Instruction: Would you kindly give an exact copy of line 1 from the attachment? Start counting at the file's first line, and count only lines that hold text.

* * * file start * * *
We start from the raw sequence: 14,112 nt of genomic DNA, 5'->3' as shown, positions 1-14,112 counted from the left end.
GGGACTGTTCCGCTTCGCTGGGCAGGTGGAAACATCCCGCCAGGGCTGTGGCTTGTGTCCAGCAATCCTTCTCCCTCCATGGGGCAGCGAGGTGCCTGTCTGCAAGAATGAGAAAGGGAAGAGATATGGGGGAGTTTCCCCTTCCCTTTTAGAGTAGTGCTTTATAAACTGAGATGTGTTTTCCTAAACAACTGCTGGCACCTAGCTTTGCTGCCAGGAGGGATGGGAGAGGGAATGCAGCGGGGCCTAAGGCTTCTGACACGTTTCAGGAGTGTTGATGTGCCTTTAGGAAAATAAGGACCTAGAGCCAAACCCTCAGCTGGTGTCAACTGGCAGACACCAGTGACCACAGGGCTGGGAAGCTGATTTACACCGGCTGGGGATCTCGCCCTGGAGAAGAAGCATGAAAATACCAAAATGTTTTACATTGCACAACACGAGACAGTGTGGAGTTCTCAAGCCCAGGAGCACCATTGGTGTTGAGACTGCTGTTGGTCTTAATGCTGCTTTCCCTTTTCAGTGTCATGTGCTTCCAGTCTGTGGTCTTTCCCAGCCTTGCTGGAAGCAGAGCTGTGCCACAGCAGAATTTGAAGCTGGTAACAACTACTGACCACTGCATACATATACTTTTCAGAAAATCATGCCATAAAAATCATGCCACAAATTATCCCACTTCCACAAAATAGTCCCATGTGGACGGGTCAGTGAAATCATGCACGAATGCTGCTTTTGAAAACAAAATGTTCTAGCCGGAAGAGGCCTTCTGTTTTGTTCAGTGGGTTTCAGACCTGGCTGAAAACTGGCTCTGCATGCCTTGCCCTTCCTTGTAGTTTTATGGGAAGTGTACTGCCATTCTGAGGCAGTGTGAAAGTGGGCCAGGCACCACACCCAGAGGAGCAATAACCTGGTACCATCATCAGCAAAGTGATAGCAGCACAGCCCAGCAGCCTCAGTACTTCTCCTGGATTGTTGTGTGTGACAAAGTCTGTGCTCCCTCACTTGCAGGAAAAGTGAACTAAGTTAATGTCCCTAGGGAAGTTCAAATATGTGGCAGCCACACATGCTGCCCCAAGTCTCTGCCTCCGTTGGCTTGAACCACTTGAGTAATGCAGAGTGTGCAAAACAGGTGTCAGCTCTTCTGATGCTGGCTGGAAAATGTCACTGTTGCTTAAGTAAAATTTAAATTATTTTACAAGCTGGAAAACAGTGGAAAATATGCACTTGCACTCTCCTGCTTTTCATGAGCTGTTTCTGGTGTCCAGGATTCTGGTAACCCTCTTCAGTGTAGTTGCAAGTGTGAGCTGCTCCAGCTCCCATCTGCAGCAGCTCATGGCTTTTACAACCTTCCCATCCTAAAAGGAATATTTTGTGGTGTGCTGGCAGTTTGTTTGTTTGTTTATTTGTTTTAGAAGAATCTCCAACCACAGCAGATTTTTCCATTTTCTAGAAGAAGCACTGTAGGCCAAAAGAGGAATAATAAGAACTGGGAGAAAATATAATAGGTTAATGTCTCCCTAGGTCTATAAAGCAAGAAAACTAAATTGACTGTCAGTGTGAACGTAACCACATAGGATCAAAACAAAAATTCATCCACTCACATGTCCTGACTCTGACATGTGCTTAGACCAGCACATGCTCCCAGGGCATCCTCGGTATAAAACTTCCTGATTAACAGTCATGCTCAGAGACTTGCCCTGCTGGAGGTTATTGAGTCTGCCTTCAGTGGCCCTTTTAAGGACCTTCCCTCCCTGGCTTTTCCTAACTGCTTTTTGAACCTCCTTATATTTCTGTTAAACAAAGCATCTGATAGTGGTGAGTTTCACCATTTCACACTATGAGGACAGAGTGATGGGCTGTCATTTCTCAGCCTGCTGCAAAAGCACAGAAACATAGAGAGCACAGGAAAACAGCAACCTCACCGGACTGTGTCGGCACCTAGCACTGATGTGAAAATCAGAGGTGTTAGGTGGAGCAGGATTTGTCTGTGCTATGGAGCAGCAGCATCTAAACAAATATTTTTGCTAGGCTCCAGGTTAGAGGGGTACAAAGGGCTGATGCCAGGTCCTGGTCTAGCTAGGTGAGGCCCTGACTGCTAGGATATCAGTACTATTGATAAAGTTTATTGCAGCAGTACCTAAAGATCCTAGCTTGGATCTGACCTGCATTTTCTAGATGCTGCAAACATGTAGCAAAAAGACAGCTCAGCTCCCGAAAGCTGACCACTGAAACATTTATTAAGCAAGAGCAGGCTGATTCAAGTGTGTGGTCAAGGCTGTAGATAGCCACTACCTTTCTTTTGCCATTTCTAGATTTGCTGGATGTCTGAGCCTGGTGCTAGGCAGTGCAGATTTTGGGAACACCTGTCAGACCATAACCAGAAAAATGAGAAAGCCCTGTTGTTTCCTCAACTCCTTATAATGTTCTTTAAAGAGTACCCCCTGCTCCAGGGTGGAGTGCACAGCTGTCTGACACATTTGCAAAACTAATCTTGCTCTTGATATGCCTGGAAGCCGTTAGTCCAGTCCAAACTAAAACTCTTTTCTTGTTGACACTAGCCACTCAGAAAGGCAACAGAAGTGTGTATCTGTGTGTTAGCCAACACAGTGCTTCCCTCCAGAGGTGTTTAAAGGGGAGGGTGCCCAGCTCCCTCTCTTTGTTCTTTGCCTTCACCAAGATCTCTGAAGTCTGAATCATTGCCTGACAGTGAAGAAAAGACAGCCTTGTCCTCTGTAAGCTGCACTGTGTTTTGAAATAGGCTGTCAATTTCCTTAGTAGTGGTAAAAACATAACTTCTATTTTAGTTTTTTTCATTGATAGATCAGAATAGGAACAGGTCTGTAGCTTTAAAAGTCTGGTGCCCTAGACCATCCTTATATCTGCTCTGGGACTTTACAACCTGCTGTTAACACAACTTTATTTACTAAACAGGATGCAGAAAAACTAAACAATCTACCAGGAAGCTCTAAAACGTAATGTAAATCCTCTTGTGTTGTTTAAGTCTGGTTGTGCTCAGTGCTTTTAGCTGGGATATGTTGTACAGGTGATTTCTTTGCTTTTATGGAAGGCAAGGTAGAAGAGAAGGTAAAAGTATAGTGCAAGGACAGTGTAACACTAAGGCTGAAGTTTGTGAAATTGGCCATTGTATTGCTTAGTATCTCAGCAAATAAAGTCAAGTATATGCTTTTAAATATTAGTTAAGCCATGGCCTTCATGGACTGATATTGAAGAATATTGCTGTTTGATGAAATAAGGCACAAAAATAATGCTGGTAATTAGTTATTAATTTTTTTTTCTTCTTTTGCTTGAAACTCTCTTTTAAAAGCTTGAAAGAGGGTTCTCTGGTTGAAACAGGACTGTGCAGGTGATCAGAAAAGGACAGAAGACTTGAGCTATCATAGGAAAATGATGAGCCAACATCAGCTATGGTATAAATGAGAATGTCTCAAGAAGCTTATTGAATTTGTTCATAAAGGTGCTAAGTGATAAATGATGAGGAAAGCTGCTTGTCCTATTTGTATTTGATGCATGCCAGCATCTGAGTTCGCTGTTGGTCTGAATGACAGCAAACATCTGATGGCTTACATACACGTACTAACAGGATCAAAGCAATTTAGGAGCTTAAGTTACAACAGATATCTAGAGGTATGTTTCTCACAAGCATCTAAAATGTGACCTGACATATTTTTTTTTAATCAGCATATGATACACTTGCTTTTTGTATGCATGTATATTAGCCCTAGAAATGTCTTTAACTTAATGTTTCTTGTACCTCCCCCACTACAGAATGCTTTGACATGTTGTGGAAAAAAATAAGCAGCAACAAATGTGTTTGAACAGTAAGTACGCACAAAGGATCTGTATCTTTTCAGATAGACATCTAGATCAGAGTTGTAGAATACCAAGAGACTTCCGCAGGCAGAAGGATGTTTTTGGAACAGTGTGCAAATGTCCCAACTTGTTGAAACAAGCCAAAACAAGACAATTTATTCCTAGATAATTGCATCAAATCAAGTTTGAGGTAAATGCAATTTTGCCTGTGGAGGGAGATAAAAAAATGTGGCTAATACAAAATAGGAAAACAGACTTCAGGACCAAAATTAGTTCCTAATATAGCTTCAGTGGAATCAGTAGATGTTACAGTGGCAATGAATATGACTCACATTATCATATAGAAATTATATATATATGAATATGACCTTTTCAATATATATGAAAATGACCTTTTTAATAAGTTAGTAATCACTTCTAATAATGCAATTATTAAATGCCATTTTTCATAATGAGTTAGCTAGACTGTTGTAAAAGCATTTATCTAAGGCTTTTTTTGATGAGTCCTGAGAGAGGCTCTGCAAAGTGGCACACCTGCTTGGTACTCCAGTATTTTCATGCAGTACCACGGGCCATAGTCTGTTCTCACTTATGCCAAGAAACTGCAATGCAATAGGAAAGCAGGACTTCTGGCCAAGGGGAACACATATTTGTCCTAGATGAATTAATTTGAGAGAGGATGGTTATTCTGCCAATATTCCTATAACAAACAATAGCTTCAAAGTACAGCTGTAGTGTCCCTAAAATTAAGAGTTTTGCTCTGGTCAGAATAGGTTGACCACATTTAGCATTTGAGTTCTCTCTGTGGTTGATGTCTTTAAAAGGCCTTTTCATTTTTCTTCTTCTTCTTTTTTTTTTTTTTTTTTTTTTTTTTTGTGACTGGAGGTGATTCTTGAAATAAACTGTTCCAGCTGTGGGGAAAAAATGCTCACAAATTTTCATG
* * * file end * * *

We start from the raw sequence: 14,112 nt of genomic DNA, 5'->3' as shown, positions 1-14,112 counted from the left end.